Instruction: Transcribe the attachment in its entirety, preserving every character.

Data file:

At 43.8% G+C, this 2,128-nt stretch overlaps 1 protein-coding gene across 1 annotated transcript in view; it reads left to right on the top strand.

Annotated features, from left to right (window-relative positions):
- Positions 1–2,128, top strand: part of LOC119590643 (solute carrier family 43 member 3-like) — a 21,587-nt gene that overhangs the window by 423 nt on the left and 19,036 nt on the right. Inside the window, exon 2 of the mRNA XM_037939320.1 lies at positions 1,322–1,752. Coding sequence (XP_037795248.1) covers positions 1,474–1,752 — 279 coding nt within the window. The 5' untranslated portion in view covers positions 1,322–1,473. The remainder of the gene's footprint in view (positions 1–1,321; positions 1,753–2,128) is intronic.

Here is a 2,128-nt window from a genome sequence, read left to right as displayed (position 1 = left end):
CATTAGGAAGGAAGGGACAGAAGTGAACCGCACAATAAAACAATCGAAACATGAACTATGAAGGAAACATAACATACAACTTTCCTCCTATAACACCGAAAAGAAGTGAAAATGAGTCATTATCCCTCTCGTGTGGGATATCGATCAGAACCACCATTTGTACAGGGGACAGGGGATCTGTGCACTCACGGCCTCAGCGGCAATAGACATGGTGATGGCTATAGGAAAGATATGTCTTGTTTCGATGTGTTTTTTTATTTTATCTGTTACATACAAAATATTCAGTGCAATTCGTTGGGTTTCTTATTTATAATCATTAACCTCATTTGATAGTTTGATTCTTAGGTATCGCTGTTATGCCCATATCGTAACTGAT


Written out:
At 43.8% G+C, this 2,128-nt stretch overlaps 1 protein-coding gene across 1 annotated transcript in view; it reads left to right on the top strand.

Annotated features, from left to right (window-relative positions):
- Positions 1–2,128, top strand: part of LOC119590643 (solute carrier family 43 member 3-like) — a 21,587-nt gene that overhangs the window by 423 nt on the left and 19,036 nt on the right. Inside the window, exon 2 of the mRNA XM_037939320.1 lies at positions 1,322–1,752. Coding sequence (XP_037795248.1) covers positions 1,474–1,752 — 279 coding nt within the window. The 5' untranslated portion in view covers positions 1,322–1,473. The remainder of the gene's footprint in view (positions 1–1,321; positions 1,753–2,128) is intronic.

Here is a 2,128-nt window from a genome sequence, read left to right as displayed (position 1 = left end):
CATTAGGAAGGAAGGGACAGAAGTGAACCGCACAATAAAACAATCGAAACATGAACTATGAAGGAAACATAACATACAACTTTCCTCCTATAACACCGAAAAGAAGTGAAAATGAGTCATTATCCCTCTCGTGTGGGATATCGATCAGAACCACCATTTGTACAGGGGACAGGGGATCTGTGCACTCACGGCCTCAGCGGCAATAGACATGGTGATGGCTATAGGAAAGATATGTCTTGTTTCGATGTGTTTTTTTATTTTATCTGTTACATACAAAATATTCAGTGCAATTCGTTGGGTTTCTTATTTATAATCATTAACCTCATTTGATAGTTTGATTCTTAGGTATCGCTGTTATGCCCATATCGTAACTGAT